Was The Big Trade a Mistake for the A's? And Other Bullets

Social Navigation

Was The Big Trade a Mistake for the A’s? And Other Bullets

Chicago Cubs

jeff samardzija featureI have to contact our internet provider today to grouse about an impending, and totally absurd, increase in our bill. This produces anxiety in me. I hate doing things like that. But it has to be done. Wish me luck.

  • The A’s have been in a relative tailspin since mid-July, and SBNation takes a look at the “five mistakes” the A’s have made, two of which relate the their big trade with the Cubs in early July. The first is overrating Jeff Samardzija, and the second is trading Addison Russell at all. To the latter, I don’t have much to say – Russell is a stud, and showed only studliness after the trade – but to the former, I’d point out that Samardzija’s ERA and FIP with the A’s are just about in line with where they were with the Cubs, and his xFIP is even better. Maybe the A’s paid for the guy they hoped Samardzija could be, but at least he’s been the guy he was with the Cubs.
  • If we stretched on that deal, by the way, I wonder if the A’s will also regret giving up Billy McKinney, who looked fantastic with the Daytona Cubs. There’s also the performance of Jason Hammel since the deal (4.70 ERA, 5.62 FIP, 4.58 xFIP). There was some ugliness all around for the A’s in that trade, though I don’t think I would point to the Samardzija piece as a mistake. In any case, I just hope the A’s make the playoffs, do well in the playoffs, and everyone somehow winds up happy with the deal. No reason to wish ill on the A’s.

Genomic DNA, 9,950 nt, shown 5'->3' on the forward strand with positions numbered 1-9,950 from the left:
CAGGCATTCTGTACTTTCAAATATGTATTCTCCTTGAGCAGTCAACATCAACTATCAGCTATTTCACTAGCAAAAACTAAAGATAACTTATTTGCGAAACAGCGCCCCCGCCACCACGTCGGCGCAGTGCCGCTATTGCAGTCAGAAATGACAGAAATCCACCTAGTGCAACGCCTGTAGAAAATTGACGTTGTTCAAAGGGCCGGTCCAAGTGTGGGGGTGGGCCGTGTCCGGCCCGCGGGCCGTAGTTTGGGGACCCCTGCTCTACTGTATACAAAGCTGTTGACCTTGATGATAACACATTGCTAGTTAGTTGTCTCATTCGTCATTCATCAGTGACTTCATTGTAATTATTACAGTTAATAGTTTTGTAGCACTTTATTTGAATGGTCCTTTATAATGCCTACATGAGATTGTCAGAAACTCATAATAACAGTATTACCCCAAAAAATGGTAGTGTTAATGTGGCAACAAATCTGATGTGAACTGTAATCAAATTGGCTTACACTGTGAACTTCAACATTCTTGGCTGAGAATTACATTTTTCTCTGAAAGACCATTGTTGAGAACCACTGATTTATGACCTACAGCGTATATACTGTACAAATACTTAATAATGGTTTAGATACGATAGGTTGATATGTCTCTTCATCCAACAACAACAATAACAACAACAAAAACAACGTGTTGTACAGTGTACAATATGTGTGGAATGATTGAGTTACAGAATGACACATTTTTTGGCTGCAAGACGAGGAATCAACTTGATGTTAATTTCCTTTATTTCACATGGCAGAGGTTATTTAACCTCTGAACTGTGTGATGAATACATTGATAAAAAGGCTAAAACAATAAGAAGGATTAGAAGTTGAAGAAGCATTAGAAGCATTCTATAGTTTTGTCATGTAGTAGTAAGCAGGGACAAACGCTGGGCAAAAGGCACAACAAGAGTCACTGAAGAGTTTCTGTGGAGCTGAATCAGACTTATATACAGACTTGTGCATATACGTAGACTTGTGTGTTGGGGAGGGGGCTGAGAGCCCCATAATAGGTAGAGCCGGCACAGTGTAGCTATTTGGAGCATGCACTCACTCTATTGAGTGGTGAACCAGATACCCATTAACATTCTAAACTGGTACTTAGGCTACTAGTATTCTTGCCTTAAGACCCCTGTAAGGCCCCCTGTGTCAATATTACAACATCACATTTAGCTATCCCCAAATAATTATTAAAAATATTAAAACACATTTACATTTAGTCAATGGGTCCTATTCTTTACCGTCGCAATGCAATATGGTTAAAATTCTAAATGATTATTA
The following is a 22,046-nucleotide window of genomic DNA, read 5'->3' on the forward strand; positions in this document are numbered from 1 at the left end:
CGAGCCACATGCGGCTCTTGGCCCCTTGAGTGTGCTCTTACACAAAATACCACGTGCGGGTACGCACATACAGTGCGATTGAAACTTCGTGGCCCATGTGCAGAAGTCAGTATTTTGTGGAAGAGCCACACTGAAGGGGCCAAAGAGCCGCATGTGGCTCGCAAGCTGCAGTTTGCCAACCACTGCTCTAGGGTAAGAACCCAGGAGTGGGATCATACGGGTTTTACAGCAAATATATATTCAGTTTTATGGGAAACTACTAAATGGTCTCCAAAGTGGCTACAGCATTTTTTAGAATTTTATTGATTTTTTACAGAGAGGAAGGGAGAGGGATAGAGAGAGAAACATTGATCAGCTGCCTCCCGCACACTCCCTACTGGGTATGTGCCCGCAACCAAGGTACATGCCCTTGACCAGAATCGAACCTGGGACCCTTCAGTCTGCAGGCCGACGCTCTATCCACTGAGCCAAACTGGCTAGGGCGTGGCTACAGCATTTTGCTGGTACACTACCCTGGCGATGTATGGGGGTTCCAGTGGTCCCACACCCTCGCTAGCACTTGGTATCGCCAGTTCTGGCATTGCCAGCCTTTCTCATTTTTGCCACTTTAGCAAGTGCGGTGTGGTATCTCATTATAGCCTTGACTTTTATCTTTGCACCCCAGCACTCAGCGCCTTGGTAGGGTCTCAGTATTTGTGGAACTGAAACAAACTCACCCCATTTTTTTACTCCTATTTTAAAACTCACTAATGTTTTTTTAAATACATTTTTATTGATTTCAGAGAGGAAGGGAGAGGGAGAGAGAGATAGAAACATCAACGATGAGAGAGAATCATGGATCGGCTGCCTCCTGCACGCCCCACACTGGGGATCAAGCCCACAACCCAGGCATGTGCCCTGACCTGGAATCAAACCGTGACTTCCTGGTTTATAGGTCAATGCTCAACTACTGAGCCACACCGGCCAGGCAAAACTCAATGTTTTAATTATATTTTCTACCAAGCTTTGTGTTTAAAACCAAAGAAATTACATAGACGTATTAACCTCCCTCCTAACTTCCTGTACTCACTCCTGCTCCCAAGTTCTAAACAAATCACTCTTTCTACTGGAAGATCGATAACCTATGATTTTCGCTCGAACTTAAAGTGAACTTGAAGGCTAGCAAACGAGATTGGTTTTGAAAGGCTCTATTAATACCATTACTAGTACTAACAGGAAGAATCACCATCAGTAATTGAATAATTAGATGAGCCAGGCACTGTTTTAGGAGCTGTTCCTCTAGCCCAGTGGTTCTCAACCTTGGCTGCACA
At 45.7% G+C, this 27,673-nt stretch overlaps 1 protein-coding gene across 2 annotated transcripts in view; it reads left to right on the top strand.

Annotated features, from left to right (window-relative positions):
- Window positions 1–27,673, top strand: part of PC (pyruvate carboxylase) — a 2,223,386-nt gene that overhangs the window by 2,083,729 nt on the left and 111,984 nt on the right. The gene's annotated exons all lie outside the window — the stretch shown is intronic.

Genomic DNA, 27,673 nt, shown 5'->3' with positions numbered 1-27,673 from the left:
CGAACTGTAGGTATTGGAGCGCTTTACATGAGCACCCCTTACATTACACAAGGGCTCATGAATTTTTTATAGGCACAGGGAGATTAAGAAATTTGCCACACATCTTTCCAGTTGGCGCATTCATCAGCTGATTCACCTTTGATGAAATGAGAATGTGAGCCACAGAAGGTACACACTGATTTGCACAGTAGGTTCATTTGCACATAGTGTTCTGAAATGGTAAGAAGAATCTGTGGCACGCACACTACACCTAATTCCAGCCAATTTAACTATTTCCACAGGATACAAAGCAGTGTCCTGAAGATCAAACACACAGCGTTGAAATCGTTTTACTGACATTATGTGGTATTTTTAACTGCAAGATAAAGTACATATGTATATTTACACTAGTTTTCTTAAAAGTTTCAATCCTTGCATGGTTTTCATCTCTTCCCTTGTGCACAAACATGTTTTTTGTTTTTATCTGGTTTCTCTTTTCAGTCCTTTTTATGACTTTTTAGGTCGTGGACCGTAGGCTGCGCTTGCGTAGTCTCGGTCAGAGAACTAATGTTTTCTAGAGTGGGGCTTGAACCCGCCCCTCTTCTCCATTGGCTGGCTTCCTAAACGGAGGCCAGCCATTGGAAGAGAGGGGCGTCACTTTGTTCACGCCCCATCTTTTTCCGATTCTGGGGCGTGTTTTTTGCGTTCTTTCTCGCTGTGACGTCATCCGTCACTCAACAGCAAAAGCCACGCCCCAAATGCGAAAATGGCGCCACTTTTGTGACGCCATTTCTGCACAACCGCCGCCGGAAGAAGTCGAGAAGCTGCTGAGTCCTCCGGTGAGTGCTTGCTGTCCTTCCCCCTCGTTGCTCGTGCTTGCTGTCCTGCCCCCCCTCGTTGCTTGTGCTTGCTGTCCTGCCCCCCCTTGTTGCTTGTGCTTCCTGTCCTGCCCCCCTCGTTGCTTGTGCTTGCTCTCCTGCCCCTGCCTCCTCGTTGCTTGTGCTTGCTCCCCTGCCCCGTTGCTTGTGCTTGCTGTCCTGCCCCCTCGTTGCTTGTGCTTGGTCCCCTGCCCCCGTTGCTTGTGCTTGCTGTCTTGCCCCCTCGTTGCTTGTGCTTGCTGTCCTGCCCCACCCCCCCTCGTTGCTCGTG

• Although the article is expressly on the Astros, Mark Appel and Colin Moran, this BA piece frames that entire discussion in the guy the Astros could have had, but didn’t take: Kris Bryant.
  • More from Mark Buehrle, in the Tribune, on the Cubs’ aggressive tendencies at the plate. Not that there’s any surprise or totally new information there, but it’s a reminder that much of the Cubs’ youth could stand to work on not getting themselves out on pitchers’ pitches (a distinct issue from swing-and-miss and pitch-recognition problems, which, for many guys, could also use some work).
  • Speaking of which, I knew Javier Baez was extending out of the zone with two strikes, but holy crap. Look at the chart included in this piece – when Baez gets to two strikes, he swings at everything.
  • A number of players around baseball reflect on their Wrigley Field memories.
  • You may or may not recall that league-wide security procedures are changing in baseball over the next couple years, and a part of that is coming to Wrigley Field for the final homestand: metal detector screening. Far be it from me to cast aspersions on MLB’s desire to keep fans safe – that’s a great thing – but this has the potential to be a headache, relative to the benefits/security it provides. Done properly, it could be no big deal. We’ll see.

Author: Brett Taylor

Brett Taylor is the Editor and Lead Cubs Writer at Bleacher Nation, and you can find him on Twitter at @BleacherNation and @Brett_A_Taylor.